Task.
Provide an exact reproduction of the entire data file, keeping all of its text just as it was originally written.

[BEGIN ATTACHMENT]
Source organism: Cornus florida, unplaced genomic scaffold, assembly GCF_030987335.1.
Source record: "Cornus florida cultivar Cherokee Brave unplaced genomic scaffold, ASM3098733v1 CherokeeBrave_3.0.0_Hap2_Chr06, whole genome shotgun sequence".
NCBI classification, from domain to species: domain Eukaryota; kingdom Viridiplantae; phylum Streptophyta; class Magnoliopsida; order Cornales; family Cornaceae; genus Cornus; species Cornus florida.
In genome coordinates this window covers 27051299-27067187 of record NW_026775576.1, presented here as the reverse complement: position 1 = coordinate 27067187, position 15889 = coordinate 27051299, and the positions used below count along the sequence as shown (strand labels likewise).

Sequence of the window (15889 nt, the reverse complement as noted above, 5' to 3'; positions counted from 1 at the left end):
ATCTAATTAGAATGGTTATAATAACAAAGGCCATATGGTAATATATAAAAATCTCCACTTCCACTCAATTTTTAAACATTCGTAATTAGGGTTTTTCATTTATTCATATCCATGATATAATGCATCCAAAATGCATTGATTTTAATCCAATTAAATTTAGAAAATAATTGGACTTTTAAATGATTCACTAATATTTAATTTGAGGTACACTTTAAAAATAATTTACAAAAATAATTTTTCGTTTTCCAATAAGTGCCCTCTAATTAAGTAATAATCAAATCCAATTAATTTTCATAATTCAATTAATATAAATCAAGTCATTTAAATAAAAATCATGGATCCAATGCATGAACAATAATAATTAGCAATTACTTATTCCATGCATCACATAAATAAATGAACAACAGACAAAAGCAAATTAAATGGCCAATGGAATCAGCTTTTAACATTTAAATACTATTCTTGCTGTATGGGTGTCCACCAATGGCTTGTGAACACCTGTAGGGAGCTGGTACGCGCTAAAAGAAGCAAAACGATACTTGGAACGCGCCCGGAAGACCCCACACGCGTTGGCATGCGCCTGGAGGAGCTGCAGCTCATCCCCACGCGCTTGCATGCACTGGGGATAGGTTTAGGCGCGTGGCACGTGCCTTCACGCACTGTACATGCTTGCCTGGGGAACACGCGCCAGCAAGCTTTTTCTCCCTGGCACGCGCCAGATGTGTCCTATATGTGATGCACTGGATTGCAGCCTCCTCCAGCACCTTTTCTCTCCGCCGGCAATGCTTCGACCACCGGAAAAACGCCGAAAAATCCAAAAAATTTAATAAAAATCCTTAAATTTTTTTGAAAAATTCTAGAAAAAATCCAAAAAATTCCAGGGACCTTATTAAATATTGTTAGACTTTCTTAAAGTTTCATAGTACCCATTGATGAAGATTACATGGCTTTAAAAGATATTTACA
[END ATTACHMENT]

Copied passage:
Source organism: Cornus florida, unplaced genomic scaffold, assembly GCF_030987335.1.
Source record: "Cornus florida cultivar Cherokee Brave unplaced genomic scaffold, ASM3098733v1 CherokeeBrave_3.0.0_Hap2_Chr06, whole genome shotgun sequence".
NCBI classification, from domain to species: domain Eukaryota; kingdom Viridiplantae; phylum Streptophyta; class Magnoliopsida; order Cornales; family Cornaceae; genus Cornus; species Cornus florida.
In genome coordinates this window covers 27051299-27067187 of record NW_026775576.1, presented here as the reverse complement: position 1 = coordinate 27067187, position 15889 = coordinate 27051299, and the positions used below count along the sequence as shown (strand labels likewise).

Sequence of the window (15889 nt, the reverse complement as noted above, 5' to 3'; positions counted from 1 at the left end):
ATCTAATTAGAATGGTTATAATAACAAAGGCCATATGGTAATATATAAAAATCTCCACTTCCACTCAATTTTTAAACATTCGTAATTAGGGTTTTTCATTTATTCATATCCATGATATAATGCATCCAAAATGCATTGATTTTAATCCAATTAAATTTAGAAAATAATTGGACTTTTAAATGATTCACTAATATTTAATTTGAGGTACACTTTAAAAATAATTTACAAAAATAATTTTTCGTTTTCCAATAAGTGCCCTCTAATTAAGTAATAATCAAATCCAATTAATTTTCATAATTCAATTAATATAAATCAAGTCATTTAAATAAAAATCATGGATCCAATGCATGAACAATAATAATTAGCAATTACTTATTCCATGCATCACATAAATAAATGAACAACAGACAAAAGCAAATTAAATGGCCAATGGAATCAGCTTTTAACATTTAAATACTATTCTTGCTGTATGGGTGTCCACCAATGGCTTGTGAACACCTGTAGGGAGCTGGTACGCGCTAAAAGAAGCAAAACGATACTTGGAACGCGCCCGGAAGACCCCACACGCGTTGGCATGCGCCTGGAGGAGCTGCAGCTCATCCCCACGCGCTTGCATGCACTGGGGATAGGTTTAGGCGCGTGGCACGTGCCTTCACGCACTGTACATGCTTGCCTGGGGAACACGCGCCAGCAAGCTTTTTCTCCCTGGCACGCGCCAGATGTGTCCTATATGTGATGCACTGGATTGCAGCCTCCTCCAGCACCTTTTCTCTCCGCCGGCAATGCTTCGACCACCGGAAAAACGCCGAAAAATCCAAAAAATTTAATAAAAATCCTTAAATTTTTTTGAAAAATTCTAGAAAAAATCCAAAAAATTCCAGGGACCTTATTAAATATTGTTAGACTTTCTTAAAGTTTCATAGTACCCATTGATGAAGATTACATGGCTTTAAAAGATATTTACA